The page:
your stories.

    Thank you,


  3. June 15, 2020

    One of my all time favourite spaces in London. Tisbury and I used to meet Bernie, Sue and Ken every morning with their dogs Jasper, Daffy and Quinn. Ken still manages the Cemetery I believe. He was so passionate about this space. We would all litter pick every morning. Taking the evidence of parties and human lack of respect away so it was always spotless and perfect for the next visitor. Ken never seemed to tire of this constant battle with litter. And neither did we. This was 10 years ago now.

  4. Jill Wilson permalink
    June 15, 2020

    I always find cemeteries very peaceful and soothing spaces, especially when they are a green oasis in the middle of an urban setting.

    It is vitally important that the Bow cemetery remains such a wonderful nature reserve for the East End, and that it is not spoilt by the proposed high rise developments to the south which could overshadow the area, and badly damage the environment.

  5. Simon Scott permalink
    June 15, 2020

    The triumph of life is a wonderful term

  6. Claire D permalink
    June 15, 2020

    How lovely and peaceful it looks after all the agitation.

  7. June 15, 2020

    Gentle Author you captured the essence of the cemetery beautifully it is a magical place in tower hamlets to walk and reflect

  8. June 15, 2020

    What a beautiful posting to open this morning – moving and uplifting. Thank you.

  9. June 15, 2020

    What a splendid place. And what a beautiful description. Wonderful pictures. Thank you.

  10. Richard Jory permalink
    June 15, 2020

    The joy of getting lost.

  11. June 15, 2020

    Again one more wonderful posting! Thanks to the GA.

    Love & Peace

  12. June 15, 2020

    Greetings from Boston,

    GA, thank you for your pastoral reflections on the serenity of Bow Cemetery. Especially appreciated in the midst of the turmoil and social unrest on both sides of the pond.

  13. Linda Granfield permalink
    June 15, 2020

    You’ve described and photographed a splendid “Cathedral” that rivals those of stone.

    On second thought, many ‘stones’ are indeed part of the construction.

    Thank you for this quiet moment.

  14. Mary permalink
    June 15, 2020

    A beautiful and completive posting.
    I enjoy the peace of overgrown cemeteries and the thought that all those burials have created the lush plantlife. I would love to think that my ashes will one day help create a magnificent tree.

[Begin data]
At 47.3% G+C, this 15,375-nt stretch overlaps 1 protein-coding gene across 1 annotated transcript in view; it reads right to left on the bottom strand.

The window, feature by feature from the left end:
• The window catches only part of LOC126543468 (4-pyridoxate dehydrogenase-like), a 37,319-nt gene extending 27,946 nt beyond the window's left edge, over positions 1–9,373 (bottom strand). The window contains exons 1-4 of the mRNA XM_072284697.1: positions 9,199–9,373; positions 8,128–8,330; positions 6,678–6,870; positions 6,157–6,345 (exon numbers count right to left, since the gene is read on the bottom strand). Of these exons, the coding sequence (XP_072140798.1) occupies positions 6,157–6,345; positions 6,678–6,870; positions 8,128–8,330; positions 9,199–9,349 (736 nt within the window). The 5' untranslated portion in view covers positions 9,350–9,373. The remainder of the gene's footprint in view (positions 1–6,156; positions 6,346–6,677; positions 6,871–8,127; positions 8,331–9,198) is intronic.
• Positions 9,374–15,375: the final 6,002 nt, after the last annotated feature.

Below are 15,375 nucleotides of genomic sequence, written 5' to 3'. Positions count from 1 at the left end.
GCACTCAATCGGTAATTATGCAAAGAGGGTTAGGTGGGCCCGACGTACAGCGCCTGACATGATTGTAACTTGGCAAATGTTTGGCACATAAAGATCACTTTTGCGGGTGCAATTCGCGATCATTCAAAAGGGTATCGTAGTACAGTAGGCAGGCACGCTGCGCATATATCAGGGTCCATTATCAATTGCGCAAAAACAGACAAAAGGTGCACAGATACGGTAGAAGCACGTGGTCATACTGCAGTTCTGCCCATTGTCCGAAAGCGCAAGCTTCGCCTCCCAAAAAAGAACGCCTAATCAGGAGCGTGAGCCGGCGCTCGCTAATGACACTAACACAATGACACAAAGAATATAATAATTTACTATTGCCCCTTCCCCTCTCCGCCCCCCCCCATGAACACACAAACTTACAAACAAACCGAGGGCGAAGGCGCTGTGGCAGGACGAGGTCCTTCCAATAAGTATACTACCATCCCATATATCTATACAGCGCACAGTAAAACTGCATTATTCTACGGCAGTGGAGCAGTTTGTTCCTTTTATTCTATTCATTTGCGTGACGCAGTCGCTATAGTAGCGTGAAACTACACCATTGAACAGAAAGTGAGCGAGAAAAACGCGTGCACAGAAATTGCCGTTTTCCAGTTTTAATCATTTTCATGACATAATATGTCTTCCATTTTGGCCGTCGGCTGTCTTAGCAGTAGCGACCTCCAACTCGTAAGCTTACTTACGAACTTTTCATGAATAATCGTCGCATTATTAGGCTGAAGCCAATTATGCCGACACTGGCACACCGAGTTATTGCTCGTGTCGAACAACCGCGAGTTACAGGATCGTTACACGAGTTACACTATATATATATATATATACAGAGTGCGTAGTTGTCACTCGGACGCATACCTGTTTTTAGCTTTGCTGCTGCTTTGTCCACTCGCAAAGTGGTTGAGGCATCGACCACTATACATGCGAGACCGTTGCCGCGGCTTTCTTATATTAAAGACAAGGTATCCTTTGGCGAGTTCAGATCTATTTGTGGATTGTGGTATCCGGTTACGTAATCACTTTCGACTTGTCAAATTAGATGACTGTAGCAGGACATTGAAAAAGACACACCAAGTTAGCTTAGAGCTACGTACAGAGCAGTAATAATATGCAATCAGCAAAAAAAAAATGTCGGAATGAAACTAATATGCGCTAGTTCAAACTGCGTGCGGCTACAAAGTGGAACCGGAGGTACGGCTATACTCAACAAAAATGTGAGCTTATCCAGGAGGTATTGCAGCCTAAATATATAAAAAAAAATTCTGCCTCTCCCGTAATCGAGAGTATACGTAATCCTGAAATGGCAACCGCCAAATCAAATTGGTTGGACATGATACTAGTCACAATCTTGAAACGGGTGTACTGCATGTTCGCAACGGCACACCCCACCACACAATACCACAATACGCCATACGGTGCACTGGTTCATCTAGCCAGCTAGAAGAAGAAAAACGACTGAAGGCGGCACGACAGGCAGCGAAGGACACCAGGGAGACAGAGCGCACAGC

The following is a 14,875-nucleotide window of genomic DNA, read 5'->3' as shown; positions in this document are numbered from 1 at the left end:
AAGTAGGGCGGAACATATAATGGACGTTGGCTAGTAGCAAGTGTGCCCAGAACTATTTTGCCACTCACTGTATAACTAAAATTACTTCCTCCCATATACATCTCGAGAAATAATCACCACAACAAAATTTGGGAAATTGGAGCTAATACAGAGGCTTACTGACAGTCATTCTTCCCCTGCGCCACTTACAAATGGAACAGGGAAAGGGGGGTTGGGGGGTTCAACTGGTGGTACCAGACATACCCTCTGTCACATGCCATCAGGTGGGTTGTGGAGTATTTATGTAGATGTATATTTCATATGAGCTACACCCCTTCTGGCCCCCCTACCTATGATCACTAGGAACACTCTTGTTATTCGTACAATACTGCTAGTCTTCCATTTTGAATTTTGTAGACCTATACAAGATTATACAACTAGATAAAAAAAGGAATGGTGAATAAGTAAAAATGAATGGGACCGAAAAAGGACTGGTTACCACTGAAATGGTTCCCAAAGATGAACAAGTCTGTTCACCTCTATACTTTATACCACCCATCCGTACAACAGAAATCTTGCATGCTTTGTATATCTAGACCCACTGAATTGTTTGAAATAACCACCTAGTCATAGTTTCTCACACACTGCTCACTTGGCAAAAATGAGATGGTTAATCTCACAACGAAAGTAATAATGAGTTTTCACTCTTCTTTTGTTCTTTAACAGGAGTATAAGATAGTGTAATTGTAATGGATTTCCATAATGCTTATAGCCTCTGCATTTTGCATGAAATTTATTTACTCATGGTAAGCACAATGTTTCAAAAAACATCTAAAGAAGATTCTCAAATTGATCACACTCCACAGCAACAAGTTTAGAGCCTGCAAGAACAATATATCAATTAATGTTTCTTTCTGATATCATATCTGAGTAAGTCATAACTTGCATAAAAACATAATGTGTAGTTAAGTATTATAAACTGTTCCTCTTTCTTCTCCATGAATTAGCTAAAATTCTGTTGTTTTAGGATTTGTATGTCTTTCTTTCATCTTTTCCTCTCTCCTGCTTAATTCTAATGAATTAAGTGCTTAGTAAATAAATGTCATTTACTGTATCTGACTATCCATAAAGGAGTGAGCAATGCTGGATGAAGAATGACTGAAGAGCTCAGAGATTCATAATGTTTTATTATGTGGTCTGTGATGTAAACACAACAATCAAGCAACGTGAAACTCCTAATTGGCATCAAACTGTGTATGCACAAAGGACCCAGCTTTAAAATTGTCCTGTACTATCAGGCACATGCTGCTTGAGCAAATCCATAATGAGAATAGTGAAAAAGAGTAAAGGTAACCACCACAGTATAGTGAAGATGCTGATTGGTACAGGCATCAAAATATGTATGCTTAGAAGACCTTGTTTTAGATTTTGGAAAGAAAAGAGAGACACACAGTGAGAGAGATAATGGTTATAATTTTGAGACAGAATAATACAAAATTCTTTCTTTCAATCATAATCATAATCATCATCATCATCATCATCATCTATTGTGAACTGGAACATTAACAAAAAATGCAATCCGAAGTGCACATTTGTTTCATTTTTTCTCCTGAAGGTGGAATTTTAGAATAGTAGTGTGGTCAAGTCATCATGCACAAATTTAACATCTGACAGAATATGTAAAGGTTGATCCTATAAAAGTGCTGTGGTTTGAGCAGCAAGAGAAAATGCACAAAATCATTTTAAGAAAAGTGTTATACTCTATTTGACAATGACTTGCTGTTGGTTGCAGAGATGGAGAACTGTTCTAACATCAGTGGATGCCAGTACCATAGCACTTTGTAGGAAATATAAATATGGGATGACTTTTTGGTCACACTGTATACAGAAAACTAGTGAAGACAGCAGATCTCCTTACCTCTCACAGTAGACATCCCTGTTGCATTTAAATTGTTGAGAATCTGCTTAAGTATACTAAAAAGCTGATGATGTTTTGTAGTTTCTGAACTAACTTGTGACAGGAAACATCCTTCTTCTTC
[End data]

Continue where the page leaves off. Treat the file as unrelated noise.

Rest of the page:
15. June 15, 2020

    Thank you for bringing a calm, serene, oasis of calm to my morning.
    Long may this continue to be the resting place of so many who have gone before us…..including my much loved uncle Harry. A real East End character and a real gentleman.

  16. Greg Tingey permalink
    June 15, 2020

    As always in circumstances like this, I’m reminded of the late Terry Pratchett, who said: “Cemetaries are for the living”

  17. June 15, 2020

    Thank you. I so enjoy walking through old cemeteries and soaking up the atmosphere. In these difficult times so soothing.

  18. June 15, 2020

    Thank You for these Beautiful Pictures. They are Very Sad but need to Keep.??????

  19. Jonathan van Halbert permalink
    June 16, 2020

    My, how I would love to walk in your Gentle Footsteps through the streets of London…

  20. June 16, 2020

    Several members of my family are buried (somewhere) here. I visited it last year whilst researching a book and found it the most extraordinary place. I did not find it sad – moving, yes, but the sense of peace, of sanctuary and of contemplation were uplifting. Lovely piece and wonderful photos too, thank you.

  21. David Antscherl permalink
    June 18, 2020

    Yoru essay reminded me of a visit to Nunhead Cemetery a few years ago while visiting family in London. Your essay evoked the feelings I had as we walked the gravel path up the hill to the summit. The juxtaposition of vigorous life and memento mori was striking. Even more striking was the sight of two young women coming down the path toward us; one wheeling an infant in a pram and the other heavily pregnant. A perfect picture.

  22. Rosemary Bennett permalink
    June 19, 2020

    Love these articles, I come from Norfolk and have returned there, but my husband used to live in Beds Rd as a child and played in the cemetery just after the war. Reminds me of the Wild Norfolk woods I lived surrounded by – keep up the good work. Hope they don’t decide to build on this vital green lung

  23. July 2, 2020

    a fitting tribute to a real east end gem.

    thank you g.a.

  24. marilyn Robinson permalink
    July 9, 2020

    Thank you so much, Gentle Author.

    As a small child, I lived in Treby St, which is just across the road from the cemetery.
    When I was just five years old my father died of lung cancer in 1961, his wish was to be buried in view of the entrance gates, he showed my mum the spot where he wanted to be laid to rest.

    Having read about the cemetery in a beautiful and interesting way, on my next visit to my father’s grave, I will take time to look around the cemetery with a different vision.

    Thank s a million !!